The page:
AFP surveillance is part of the global polio eradication strategy which requires health workers to promptly report and investigate any sudden onset of paralysis in the limbs of children or adults in order to confirm or rule out the circulation of wild polio virus, and is essential for polio-free certification.
The SMS reporting system known as Auto-Visual AFP Detection and Reporting (AVADAR) aims to facilitate:
- Instant notification of an AFP case with a minimum set of information collected at the community level
- Weekly reporting by health workers and community informants to a central server, on the presence or absence of AFP cases in their respective communities.
The training participants will form an effective surveillance network for the reporting of any acute or sudden onset of weakness or floppiness of one or more limbs in a child under 15 years of age, or any person of any age with paralytic illness in whom a clinician suspects polio.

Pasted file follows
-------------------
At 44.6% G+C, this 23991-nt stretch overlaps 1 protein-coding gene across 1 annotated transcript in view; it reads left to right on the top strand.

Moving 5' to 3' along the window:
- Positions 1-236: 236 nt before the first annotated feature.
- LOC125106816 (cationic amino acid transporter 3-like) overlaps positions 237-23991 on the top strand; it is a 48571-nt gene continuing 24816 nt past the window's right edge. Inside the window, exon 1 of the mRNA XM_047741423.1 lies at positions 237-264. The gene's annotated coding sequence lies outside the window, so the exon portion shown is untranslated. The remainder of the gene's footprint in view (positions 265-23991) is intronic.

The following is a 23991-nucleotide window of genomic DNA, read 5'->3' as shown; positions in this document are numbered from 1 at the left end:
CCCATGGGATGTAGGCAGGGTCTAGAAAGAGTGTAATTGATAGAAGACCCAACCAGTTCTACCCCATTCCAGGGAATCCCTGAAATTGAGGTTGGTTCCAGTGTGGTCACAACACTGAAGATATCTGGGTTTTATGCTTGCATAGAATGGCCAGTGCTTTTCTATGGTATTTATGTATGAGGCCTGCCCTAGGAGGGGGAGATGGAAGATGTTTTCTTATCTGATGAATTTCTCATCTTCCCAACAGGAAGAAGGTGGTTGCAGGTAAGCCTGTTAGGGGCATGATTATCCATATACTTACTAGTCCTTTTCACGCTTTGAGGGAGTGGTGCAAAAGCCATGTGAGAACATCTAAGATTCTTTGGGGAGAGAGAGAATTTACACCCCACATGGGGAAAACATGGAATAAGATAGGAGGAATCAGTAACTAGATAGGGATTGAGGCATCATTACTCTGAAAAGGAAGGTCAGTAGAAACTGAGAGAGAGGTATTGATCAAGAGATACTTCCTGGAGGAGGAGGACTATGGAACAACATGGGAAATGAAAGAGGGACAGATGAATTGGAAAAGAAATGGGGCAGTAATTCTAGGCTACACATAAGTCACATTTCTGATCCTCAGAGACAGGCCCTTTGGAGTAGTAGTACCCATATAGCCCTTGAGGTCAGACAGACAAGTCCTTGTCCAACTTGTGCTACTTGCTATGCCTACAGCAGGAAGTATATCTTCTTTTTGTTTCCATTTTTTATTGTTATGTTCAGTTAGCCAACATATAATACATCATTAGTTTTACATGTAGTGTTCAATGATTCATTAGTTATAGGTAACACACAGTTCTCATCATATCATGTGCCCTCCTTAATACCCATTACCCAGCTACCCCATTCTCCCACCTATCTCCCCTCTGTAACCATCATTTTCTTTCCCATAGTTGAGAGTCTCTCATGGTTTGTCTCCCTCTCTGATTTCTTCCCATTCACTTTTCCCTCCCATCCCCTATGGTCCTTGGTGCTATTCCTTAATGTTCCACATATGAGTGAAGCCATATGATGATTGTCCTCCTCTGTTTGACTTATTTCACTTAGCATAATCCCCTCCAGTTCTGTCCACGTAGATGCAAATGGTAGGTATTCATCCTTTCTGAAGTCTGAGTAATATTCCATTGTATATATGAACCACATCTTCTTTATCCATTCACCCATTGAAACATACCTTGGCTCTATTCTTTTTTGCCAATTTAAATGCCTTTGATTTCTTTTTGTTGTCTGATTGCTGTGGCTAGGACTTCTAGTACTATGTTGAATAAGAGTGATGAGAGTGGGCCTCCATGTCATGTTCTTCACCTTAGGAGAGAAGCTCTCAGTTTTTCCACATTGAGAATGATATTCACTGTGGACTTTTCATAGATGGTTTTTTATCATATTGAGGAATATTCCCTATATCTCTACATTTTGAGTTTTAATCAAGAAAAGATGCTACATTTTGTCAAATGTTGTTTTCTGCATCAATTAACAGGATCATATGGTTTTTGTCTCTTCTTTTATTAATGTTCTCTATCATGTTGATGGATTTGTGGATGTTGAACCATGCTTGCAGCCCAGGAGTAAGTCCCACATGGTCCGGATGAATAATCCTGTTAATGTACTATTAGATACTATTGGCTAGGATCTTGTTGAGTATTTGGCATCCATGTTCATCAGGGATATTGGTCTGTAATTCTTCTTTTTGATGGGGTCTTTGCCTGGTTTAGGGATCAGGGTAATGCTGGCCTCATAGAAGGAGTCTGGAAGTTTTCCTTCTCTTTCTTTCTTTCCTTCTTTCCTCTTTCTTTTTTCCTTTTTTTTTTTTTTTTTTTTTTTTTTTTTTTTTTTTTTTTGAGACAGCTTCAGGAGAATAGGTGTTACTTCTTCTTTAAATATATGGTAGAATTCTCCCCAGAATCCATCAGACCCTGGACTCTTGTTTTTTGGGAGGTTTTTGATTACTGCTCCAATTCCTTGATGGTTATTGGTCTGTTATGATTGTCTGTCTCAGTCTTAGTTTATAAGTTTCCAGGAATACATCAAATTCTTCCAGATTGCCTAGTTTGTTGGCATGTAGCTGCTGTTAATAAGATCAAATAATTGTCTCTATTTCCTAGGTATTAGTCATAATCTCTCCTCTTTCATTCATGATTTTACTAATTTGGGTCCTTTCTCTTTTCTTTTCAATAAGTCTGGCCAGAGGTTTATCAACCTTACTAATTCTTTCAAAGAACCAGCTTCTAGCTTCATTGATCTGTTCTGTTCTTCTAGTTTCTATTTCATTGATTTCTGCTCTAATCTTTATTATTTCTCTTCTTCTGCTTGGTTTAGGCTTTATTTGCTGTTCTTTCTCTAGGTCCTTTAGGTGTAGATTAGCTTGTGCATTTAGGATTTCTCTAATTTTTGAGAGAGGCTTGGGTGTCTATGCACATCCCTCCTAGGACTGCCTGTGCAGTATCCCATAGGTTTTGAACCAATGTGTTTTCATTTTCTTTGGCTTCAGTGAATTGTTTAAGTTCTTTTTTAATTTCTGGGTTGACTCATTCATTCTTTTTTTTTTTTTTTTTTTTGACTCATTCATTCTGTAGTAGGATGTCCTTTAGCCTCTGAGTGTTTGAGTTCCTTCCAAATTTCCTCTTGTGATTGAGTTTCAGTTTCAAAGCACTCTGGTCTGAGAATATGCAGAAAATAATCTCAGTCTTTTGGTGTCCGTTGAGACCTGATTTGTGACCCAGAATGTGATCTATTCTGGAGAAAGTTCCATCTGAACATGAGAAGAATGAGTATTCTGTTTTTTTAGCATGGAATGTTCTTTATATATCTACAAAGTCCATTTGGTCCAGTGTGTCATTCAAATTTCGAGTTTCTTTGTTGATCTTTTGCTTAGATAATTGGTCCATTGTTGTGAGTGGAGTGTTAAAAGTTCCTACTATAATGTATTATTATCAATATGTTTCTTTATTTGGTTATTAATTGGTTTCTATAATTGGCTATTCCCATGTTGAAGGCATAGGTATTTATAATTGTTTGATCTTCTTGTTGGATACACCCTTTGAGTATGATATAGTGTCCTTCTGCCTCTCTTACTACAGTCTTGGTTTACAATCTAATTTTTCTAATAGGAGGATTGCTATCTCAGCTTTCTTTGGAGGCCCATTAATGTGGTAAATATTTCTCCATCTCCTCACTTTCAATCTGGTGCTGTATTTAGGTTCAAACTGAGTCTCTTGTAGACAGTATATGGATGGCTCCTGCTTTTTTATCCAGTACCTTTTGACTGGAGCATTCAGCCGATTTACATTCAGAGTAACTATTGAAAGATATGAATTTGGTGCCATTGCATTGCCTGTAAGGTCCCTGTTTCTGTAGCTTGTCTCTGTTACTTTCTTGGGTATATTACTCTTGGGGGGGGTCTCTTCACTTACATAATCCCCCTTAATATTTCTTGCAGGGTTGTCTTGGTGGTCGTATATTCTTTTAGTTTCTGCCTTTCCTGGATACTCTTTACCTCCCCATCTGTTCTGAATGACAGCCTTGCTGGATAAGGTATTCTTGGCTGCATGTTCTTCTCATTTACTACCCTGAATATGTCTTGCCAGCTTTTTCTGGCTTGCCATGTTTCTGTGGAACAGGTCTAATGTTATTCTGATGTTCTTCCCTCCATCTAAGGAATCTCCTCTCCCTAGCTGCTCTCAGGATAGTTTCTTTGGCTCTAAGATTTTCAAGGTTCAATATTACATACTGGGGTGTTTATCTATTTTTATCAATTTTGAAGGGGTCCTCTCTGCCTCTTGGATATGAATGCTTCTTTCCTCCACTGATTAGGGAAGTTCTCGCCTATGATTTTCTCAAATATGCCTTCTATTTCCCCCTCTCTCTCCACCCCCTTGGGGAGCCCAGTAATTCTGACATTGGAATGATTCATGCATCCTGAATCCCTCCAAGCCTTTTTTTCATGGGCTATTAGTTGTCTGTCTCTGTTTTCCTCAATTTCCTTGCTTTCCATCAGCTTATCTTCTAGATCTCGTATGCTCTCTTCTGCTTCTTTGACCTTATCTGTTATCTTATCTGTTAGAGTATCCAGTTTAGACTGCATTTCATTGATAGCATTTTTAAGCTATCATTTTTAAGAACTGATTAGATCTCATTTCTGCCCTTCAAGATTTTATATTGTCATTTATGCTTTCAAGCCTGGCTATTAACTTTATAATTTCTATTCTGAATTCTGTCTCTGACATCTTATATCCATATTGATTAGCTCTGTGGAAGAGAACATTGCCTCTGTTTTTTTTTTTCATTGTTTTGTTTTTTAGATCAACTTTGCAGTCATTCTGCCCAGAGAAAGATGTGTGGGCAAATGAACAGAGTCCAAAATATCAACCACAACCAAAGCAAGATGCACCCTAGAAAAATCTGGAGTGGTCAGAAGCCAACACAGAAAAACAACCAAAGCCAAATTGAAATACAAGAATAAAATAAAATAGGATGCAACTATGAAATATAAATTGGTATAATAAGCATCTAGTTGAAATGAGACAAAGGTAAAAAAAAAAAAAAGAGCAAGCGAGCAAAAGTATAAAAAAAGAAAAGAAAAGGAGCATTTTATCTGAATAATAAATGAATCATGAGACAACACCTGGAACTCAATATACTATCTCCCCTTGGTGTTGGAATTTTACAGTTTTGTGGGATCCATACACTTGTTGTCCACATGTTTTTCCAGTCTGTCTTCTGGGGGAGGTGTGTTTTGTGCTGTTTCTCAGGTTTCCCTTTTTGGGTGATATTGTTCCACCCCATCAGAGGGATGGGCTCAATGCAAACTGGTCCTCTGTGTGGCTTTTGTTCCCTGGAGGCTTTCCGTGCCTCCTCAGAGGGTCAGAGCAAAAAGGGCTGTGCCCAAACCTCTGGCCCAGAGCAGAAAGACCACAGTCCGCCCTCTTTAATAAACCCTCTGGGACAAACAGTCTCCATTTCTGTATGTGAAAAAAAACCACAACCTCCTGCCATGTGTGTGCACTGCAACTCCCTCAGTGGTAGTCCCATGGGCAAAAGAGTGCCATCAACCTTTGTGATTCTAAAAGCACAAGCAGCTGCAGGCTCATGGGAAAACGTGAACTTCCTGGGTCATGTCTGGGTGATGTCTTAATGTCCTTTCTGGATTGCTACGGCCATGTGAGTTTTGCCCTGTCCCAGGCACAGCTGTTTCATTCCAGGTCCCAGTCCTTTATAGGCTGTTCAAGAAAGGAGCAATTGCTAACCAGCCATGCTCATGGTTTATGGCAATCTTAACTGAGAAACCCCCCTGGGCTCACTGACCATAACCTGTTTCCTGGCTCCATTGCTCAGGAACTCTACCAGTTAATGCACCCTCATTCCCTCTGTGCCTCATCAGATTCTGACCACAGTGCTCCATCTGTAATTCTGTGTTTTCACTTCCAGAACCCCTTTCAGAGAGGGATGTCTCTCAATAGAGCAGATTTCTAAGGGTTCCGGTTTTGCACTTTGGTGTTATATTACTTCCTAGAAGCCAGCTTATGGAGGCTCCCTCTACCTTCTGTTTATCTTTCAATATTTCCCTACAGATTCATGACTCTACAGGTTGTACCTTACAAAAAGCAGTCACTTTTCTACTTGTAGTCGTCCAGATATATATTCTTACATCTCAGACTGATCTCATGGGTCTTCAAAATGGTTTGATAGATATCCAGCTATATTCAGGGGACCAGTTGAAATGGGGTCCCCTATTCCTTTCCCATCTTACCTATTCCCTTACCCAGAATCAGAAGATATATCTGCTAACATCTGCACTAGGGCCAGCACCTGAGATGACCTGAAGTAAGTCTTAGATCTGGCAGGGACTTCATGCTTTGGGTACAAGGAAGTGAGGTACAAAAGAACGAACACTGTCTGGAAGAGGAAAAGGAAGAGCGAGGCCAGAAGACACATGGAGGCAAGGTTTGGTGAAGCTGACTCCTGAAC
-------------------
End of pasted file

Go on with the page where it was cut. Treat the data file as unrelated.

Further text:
Training beneficiaries have to date included national and district level official from the Ministry of Health and Sanitation, WHO surveillance staff and CDC-STOP teams, community health workers and community informants. This latter group includes traditional and spiritual healers, influential youths and traditional leaders, among others.
At the end of the training the informants were given GPS-enabled phones and solar chargers to carry out active case searches using their phones to report cases seen in their communities for further investigation. District and national health authorities will the automatically receive notification alerts in their AVADAR phone from all the informants, whenever a suspected AFP cases is detected and reported.
The AVADAR project will be implemented by the Ministry of Health and Sanitation in four pilot districts including Western Area Urban, Western Area Rural, Kono and Tonkolili with the support of a consortium of development partners including WHO, Novel-T, eHealth Africa; UNICEF, CDC, Bill and Melinda Gates Foundation, among others.